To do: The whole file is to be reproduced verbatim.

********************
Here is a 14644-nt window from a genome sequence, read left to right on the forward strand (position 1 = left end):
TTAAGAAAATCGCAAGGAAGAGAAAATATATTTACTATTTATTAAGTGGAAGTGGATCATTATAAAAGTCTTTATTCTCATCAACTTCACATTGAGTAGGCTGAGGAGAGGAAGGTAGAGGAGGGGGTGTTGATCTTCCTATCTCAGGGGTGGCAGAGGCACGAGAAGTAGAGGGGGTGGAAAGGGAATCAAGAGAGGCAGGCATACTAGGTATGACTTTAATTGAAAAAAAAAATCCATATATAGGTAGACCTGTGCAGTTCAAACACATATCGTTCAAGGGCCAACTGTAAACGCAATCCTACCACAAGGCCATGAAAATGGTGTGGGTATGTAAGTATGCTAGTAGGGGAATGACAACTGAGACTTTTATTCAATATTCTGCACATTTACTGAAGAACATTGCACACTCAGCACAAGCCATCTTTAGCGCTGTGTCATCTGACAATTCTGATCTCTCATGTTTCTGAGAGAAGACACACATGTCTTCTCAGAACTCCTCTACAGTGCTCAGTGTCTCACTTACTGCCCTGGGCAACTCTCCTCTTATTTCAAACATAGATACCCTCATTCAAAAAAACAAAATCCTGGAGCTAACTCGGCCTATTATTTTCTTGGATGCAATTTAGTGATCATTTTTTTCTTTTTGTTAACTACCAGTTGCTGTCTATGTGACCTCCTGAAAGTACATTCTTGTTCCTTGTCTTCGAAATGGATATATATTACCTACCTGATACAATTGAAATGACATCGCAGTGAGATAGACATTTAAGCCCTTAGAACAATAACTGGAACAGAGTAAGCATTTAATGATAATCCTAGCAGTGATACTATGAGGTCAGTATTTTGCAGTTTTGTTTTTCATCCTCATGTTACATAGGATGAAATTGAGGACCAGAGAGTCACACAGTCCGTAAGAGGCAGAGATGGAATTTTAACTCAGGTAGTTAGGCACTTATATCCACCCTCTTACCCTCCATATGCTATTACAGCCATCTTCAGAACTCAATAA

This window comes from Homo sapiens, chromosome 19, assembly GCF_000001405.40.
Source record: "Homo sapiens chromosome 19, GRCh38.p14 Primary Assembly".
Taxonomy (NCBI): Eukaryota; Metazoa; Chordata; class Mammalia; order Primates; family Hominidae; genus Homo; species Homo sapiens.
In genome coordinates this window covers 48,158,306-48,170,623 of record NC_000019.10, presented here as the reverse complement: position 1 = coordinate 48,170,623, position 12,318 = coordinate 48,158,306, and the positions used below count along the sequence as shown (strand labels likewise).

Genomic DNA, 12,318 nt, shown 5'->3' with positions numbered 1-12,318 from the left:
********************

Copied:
Here is a 14644-nt window from a genome sequence, read left to right on the forward strand (position 1 = left end):
TTAAGAAAATCGCAAGGAAGAGAAAATATATTTACTATTTATTAAGTGGAAGTGGATCATTATAAAAGTCTTTATTCTCATCAACTTCACATTGAGTAGGCTGAGGAGAGGAAGGTAGAGGAGGGGGTGTTGATCTTCCTATCTCAGGGGTGGCAGAGGCACGAGAAGTAGAGGGGGTGGAAAGGGAATCAAGAGAGGCAGGCATACTAGGTATGACTTTAATTGAAAAAAAAAATCCATATATAGGTAGACCTGTGCAGTTCAAACACATATCGTTCAAGGGCCAACTGTAAACGCAATCCTACCACAAGGCCATGAAAATGGTGTGGGTATGTAAGTATGCTAGTAGGGGAATGACAACTGAGACTTTTATTCAATATTCTGCACATTTACTGAAGAACATTGCACACTCAGCACAAGCCATCTTTAGCGCTGTGTCATCTGACAATTCTGATCTCTCATGTTTCTGAGAGAAGACACACATGTCTTCTCAGAACTCCTCTACAGTGCTCAGTGTCTCACTTACTGCCCTGGGCAACTCTCCTCTTATTTCAAACATAGATACCCTCATTCAAAAAAACAAAATCCTGGAGCTAACTCGGCCTATTATTTTCTTGGATGCAATTTAGTGATCATTTTTTTCTTTTTGTTAACTACCAGTTGCTGTCTATGTGACCTCCTGAAAGTACATTCTTGTTCCTTGTCTTCGAAATGGATATATATTACCTACCTGATACAATTGAAATGACATCGCAGTGAGATAGACATTTAAGCCCTTAGAACAATAACTGGAACAGAGTAAGCATTTAATGATAATCCTAGCAGTGATACTATGAGGTCAGTATTTTGCAGTTTTGTTTTTCATCCTCATGTTACATAGGATGAAATTGAGGACCAGAGAGTCACACAGTCCGTAAGAGGCAGAGATGGAATTTTAACTCAGGTAGTTAGGCACTTATATCCACCCTCTTACCCTCCATATGCTATTACAGCCATCTTCAGAACTCAATAA

This window comes from Homo sapiens, chromosome 19, assembly GCF_000001405.40.
Source record: "Homo sapiens chromosome 19, GRCh38.p14 Primary Assembly".
Taxonomy (NCBI): Eukaryota; Metazoa; Chordata; class Mammalia; order Primates; family Hominidae; genus Homo; species Homo sapiens.
In genome coordinates this window covers 48,158,306-48,170,623 of record NC_000019.10, presented here as the reverse complement: position 1 = coordinate 48,170,623, position 12,318 = coordinate 48,158,306, and the positions used below count along the sequence as shown (strand labels likewise).

Genomic DNA, 12,318 nt, shown 5'->3' with positions numbered 1-12,318 from the left: